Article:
Horizon Europe membership remains the priority—but alternatives are on standby, writes George Freeman
From the steam engine to the jet engine, from graphene to genomic surveillance of the Covid virus, the UK has long been the birthplace of groundbreaking innovations. Home to some of the world’s top universities and greatest labs and institutes, the country is rightly respected globally as a science and research powerhouse.
I know from my own career in the research sector that this is built on a tradition of blue-sky science, industrial R&D and the creative genius of our multidisciplinary research ecosystem, as well as a commitment to diversity and collaboration.
That is why Horizon Europe—the European Union’s key funding programme for research and innovation, worth €95.5 billion over seven years—has been such a valuable initiative for strengthening UK research. EU programmes have provided long-term fellowships and international industrial collaborations for UK universities and researchers.
The government deliberately made association to Horizon, Euratom and Copernicus a part of the EU-UK Trade and Cooperation Agreement last December. The UK and the EU have signed a shared commitment to the UK’s association to Horizon, and we have been pushing for the EU to formalise this for 11 months.
Our commitment to Horizon Europe and related research programmes is clear and was confirmed by the chancellor’s provision of roughly £5.6bn for participation over the next several years. This forms part of a significant increase in public research funding to £20bn per year by 2024-25, the biggest ever increase over a spending-review period.
We are very disappointed by the persistent delays from the EU in formalising associate membership. This issue has been my top priority since becoming science minister eight weeks ago, and we know many in the EU recognise and support the UK’s participation.
In light of the delays, it is important to make our commitment to Horizon clear. We also need to reassure the research community that the UK government will support “in-flight” bids that would normally be eligible for EU funding. To that end, I have guaranteed funding for all successful applicants for Horizon funding who have been unable to sign EU grant agreements.
Delivered through UK Research and Innovation, this funding is a short-term measure designed to give innovators and businesses the stability and reassurance they need to continue applying to Horizon funding calls. UKRI will publish further details over the coming weeks.
Whatever happens, we will put a coherent and compelling offer in place to provide the collaborations, fellowships and industry engagement our research community needs. Should we find ourselves no longer participants in Horizon Europe, we will implement a comprehensive alternative, providing immediate stability and support to researchers and innovators, and guaranteeing the availability of funding.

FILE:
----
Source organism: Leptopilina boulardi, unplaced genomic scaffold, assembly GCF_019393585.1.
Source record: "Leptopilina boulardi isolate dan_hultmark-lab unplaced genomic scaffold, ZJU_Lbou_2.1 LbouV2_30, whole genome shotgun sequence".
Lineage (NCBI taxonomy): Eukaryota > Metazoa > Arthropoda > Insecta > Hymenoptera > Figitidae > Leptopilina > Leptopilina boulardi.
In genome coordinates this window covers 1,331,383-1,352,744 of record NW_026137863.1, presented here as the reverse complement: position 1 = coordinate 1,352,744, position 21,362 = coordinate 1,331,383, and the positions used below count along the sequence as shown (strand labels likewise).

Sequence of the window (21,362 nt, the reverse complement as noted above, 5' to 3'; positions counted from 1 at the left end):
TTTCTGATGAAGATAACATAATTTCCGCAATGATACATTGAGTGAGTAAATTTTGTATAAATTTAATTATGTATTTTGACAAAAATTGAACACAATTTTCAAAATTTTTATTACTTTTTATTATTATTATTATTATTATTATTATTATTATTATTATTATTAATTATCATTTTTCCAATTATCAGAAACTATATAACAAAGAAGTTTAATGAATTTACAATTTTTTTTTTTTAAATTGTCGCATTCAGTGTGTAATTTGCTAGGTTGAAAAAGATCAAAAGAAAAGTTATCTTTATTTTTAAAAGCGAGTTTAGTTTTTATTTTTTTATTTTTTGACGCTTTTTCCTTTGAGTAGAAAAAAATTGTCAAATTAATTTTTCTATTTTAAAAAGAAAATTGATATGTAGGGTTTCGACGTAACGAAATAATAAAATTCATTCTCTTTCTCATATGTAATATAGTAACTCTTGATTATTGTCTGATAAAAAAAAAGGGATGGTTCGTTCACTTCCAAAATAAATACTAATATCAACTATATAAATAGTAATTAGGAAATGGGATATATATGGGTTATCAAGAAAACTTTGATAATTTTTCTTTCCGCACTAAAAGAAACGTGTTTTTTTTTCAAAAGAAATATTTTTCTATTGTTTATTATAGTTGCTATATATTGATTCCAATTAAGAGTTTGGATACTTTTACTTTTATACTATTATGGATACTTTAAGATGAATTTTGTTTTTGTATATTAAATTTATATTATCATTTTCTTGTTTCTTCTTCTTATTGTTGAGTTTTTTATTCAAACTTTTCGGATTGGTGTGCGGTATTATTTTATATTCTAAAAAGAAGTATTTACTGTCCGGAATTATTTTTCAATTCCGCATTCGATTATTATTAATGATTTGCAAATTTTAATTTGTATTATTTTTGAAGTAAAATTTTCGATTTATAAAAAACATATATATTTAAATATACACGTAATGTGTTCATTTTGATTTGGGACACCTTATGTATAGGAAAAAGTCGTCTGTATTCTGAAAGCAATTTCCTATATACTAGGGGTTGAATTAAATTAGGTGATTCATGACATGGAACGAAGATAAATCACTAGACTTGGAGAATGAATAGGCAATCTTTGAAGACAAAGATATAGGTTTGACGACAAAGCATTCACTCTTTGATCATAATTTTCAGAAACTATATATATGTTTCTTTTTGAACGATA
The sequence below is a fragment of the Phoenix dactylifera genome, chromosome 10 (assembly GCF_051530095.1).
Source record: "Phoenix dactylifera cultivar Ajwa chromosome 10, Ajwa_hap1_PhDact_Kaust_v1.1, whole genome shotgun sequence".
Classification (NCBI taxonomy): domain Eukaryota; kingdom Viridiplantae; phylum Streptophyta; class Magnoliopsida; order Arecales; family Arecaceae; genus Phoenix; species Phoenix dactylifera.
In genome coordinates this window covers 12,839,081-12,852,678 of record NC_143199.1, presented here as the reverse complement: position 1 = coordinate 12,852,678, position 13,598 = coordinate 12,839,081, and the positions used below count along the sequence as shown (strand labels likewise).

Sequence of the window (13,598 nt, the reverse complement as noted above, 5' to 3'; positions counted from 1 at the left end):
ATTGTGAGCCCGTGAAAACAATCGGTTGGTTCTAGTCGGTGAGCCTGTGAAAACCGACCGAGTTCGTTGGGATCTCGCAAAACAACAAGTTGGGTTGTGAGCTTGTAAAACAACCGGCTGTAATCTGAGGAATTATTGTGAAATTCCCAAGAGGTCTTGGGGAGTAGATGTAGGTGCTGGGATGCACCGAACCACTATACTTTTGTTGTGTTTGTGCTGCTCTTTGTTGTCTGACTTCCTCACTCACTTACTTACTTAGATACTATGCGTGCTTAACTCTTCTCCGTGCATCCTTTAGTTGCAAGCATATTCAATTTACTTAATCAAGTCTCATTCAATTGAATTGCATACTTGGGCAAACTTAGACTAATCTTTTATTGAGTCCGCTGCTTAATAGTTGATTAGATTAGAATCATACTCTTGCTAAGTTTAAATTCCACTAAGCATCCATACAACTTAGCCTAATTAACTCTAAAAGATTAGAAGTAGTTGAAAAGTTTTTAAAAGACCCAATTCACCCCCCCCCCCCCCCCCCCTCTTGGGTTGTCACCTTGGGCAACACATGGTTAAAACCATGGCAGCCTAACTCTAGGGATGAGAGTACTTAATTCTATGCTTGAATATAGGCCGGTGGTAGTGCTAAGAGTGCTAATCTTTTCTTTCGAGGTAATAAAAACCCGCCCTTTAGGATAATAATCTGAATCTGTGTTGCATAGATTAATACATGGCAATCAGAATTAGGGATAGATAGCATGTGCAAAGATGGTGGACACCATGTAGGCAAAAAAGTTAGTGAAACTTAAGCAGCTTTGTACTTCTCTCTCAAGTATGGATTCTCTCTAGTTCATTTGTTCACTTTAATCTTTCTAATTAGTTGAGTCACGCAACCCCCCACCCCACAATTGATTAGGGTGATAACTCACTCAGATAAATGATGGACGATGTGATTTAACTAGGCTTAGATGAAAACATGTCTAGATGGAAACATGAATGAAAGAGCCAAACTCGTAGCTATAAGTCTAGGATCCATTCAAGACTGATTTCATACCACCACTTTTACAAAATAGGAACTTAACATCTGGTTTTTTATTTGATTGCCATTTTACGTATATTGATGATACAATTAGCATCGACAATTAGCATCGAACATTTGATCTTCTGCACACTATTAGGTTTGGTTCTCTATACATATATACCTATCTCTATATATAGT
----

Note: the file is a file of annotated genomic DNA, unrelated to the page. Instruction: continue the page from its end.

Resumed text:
I have asked my department and UKRI to step up work on our ambitions for global science fellowships and collaborations (‘Horizon+’) to ensure the UK has a strong global offer in all eventualities. Our strong preference is for that to be built around Horizon membership, but, if the EU stands in our way, we are ready with a seamless transition to something just as good, or better.
In the longer term, we would establish an ambitious offer that delivers many of the advantages of Horizon association along with additional benefits of wider global participation. Partnerships with the European research community will remain at the core of our international research offer, but we are also looking to strengthen other relationships, including in the Indo-Pacific and North America.
We are developing both those research areas where the UK holds a strategic advantage, and those where we might lead in the future, such as artificial intelligence, fusion energy, and others outlined in the 2020 R&D Roadmap and 2021 Innovation Strategy. This is in addition to the new science that the Advanced Research and Invention Agency is being created to explore.
Retaining and attracting top talent is the single most important objective. Whether in or alongside Horizon, I am determined to support both established and young research leaders. Our ambition for the UK to stand as a science superpower that attracts international collaboration and global talent is non-negotiable.
This is an exciting time for UK science and research. The pace of advances in science and technology, and the need to tackle global grand challenges and develop a more sustainable model of growth, create an opportunity for the UK to be a global powerhouse of science and innovation for the global good. We must seize it.
George Freeman is the minister for science, research and innovation in the UK’s Department for Business, Energy and Industrial Strategy
A version of this article also appeared in Research Fortnight and in Research Europe